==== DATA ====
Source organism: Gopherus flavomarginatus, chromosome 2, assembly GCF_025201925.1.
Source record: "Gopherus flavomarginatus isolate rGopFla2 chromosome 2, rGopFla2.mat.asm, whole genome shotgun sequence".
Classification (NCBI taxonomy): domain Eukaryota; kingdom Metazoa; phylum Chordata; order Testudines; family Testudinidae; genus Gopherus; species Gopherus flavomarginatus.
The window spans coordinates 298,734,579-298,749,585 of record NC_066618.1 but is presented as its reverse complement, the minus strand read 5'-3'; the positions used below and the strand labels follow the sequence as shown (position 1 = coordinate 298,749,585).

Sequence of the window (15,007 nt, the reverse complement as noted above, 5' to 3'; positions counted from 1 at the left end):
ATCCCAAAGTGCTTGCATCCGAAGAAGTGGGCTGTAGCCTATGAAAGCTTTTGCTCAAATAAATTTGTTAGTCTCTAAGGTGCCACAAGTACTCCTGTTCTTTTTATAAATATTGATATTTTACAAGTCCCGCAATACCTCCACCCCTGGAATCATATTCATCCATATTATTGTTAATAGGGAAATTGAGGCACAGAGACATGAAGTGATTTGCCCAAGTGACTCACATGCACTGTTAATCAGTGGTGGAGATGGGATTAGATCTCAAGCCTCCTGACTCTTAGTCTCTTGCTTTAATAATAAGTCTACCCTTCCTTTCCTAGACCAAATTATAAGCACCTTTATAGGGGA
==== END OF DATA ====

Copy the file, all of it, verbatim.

Source organism: Gopherus flavomarginatus, chromosome 2, assembly GCF_025201925.1.
Source record: "Gopherus flavomarginatus isolate rGopFla2 chromosome 2, rGopFla2.mat.asm, whole genome shotgun sequence".
Classification (NCBI taxonomy): domain Eukaryota; kingdom Metazoa; phylum Chordata; order Testudines; family Testudinidae; genus Gopherus; species Gopherus flavomarginatus.
The window spans coordinates 298,734,579-298,749,585 of record NC_066618.1 but is presented as its reverse complement, the minus strand read 5'-3'; the positions used below and the strand labels follow the sequence as shown (position 1 = coordinate 298,749,585).

Sequence of the window (15,007 nt, the reverse complement as noted above, 5' to 3'; positions counted from 1 at the left end):
ATCCCAAAGTGCTTGCATCCGAAGAAGTGGGCTGTAGCCTATGAAAGCTTTTGCTCAAATAAATTTGTTAGTCTCTAAGGTGCCACAAGTACTCCTGTTCTTTTTATAAATATTGATATTTTACAAGTCCCGCAATACCTCCACCCCTGGAATCATATTCATCCATATTATTGTTAATAGGGAAATTGAGGCACAGAGACATGAAGTGATTTGCCCAAGTGACTCACATGCACTGTTAATCAGTGGTGGAGATGGGATTAGATCTCAAGCCTCCTGACTCTTAGTCTCTTGCTTTAATAATAAGTCTACCCTTCCTTTCCTAGACCAAATTATAAGCACCTTTATAGGGGA